Thermaltake TGM-V32CQ review

Two monitors. One brand. And a whole world of difference. Hopes were high for the new 32-inch Thermaltake TGM-V32CQ, after all, its smaller 27-inch sibling, the TGM-I27FQ, wowed us late last year. It doesn't break any records, but it does deliver a great all-round 1440p gaming experience at a very reasonable price.

If the TGM-V32CQ can do the same, Thermaltake is on to a winner, especially given the affordable sub-$250 pricing. But, at risk of giving away too much, too soon, it doesn't even come close.

The reason isn't this monitor's basic concept. Admittedly, we're not huge fans of 32-inch 1440p panels from a pure pixel density perspective. Likewise, the curved panel in a conventional 16:9 monitor like this won't be to everyone's taste. But those things are somewhat a matter of preference. For sure, you know exactly what you're getting even before you buy.

Instead, the problem with the monitor is the use of a VA panel. Now, VA panels have arguably become unfairly maligned from a PC gaming perspective. The assumption is that their pixel response is absolutely rubbish. But I just happen to be typing this review on a Samsung VA panel that would beg to differ. It has response that's right up there with the best IPS monitors.

Thermaltake TGM-V32CQ

Thermaltake TGM-V32CQ

(Image credit: Future)

Screen size: 32-inch
Resolution: 2,560 x 1,440
Brightness: 400 nits
Color coverage: 95% DCI-P3
Response time: 4ms GTG
Refresh rate: 170Hz
HDR: 400 nits, no local dimming
Features: VA panel, adaptive sync, 1x DisplayPort, 2x HDMI
Price: $244 

It's not just high-end Samsung VA panels that deliver playable response. The ASRock Phantom PG34WQ15R2B is eminently affordable and has decent response, albeit not quite as good as the best IPS.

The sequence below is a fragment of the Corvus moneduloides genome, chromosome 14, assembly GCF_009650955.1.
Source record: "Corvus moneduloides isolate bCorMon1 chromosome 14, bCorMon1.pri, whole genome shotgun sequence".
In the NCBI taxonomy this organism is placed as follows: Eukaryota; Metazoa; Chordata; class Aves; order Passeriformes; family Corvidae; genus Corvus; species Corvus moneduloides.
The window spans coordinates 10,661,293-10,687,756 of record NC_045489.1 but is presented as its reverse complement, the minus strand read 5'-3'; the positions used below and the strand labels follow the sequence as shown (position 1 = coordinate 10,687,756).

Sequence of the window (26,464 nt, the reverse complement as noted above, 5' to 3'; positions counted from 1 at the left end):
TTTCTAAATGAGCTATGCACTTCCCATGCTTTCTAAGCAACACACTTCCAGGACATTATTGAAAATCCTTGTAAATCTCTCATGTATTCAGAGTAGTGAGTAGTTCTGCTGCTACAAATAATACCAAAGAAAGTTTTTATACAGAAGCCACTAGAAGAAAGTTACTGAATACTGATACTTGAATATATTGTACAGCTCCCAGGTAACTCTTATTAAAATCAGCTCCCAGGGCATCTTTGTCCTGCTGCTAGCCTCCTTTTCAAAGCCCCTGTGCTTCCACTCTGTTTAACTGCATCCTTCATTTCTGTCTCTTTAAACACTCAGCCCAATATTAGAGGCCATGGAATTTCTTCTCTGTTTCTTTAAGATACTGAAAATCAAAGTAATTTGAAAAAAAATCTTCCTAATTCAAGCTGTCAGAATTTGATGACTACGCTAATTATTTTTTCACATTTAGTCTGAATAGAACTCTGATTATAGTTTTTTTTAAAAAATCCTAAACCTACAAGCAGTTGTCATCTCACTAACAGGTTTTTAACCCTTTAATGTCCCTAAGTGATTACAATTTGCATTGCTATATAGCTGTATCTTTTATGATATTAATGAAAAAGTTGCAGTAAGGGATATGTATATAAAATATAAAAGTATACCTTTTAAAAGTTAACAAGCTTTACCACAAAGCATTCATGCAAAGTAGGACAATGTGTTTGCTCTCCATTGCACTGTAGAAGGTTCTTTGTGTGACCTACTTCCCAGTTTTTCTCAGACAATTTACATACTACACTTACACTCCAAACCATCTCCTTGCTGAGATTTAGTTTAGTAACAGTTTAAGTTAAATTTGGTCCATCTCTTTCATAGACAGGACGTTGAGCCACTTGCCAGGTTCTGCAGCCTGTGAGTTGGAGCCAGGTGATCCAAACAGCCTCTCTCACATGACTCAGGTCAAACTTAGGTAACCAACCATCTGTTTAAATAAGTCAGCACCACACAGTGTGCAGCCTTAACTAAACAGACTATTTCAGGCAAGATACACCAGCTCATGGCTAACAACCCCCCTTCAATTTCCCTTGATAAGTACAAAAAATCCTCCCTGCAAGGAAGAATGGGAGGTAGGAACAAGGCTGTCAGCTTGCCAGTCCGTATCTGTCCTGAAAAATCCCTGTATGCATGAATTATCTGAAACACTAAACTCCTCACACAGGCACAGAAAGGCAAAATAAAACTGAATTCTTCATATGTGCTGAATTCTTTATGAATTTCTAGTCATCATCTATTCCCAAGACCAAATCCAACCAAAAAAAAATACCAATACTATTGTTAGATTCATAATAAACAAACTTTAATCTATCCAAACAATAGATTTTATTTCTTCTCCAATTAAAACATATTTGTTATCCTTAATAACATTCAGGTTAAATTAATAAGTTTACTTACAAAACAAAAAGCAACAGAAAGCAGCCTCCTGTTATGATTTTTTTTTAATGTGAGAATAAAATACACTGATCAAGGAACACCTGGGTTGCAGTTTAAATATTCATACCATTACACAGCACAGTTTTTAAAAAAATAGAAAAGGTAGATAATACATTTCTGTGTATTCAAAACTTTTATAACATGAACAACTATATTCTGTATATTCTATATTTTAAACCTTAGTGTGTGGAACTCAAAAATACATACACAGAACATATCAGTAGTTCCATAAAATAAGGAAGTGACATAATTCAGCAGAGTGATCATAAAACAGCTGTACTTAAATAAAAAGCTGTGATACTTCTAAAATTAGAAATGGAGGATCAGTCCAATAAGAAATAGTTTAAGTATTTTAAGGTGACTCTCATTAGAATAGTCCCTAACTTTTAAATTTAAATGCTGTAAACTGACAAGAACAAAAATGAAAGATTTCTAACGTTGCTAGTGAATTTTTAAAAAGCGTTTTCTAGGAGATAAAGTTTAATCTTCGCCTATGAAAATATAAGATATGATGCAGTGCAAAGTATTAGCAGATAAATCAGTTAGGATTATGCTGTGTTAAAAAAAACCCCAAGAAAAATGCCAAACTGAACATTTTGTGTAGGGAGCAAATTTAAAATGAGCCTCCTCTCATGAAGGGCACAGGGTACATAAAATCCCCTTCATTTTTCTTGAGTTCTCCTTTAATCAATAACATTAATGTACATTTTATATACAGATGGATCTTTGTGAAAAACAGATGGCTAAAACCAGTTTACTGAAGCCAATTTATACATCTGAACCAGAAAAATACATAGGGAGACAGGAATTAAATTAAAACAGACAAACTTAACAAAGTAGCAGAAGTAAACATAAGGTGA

However, what VA does come with in a general sense is a heightened risk of poor response, all other things being equal. Unfortunately, that risk has been borne out in pretty spectacular fashion with the Thermaltake TGM-V32CQ. It has the worst response we've seen for a very, very long time.

The blurry, smeary panel performance is obvious from the moment you fire up. At first, the hope is that the panel just needs to warm up. Some VA panels, including the aforementioned ASRock need a few minutes to come up to temp and deliver their best response performance.

(Image credit: Future)

The blurry, smeary panel performance is obvious from the moment you fire up.

Sadly, this Thermaltake specimen starts slow and doesn't get much, if any better. The same applies to the pixel overdrive functionality. Thermaltake includes three different levels of user configurable overdrive in its OSD menu. But even the fastest setting only had a slight impact on all the smearing and blurring. In fact, even enabling the MPRT mode barely puts a dent in the awful response.

Now, it's sometimes the case that poor response in test images and when jiggling windows around on the desktop doesn't translate into a really poor gaming experience. But with the Thermaltake TGM-V32CQ you simply can't escape how bad the response is. You're conscious of it all the time in-game.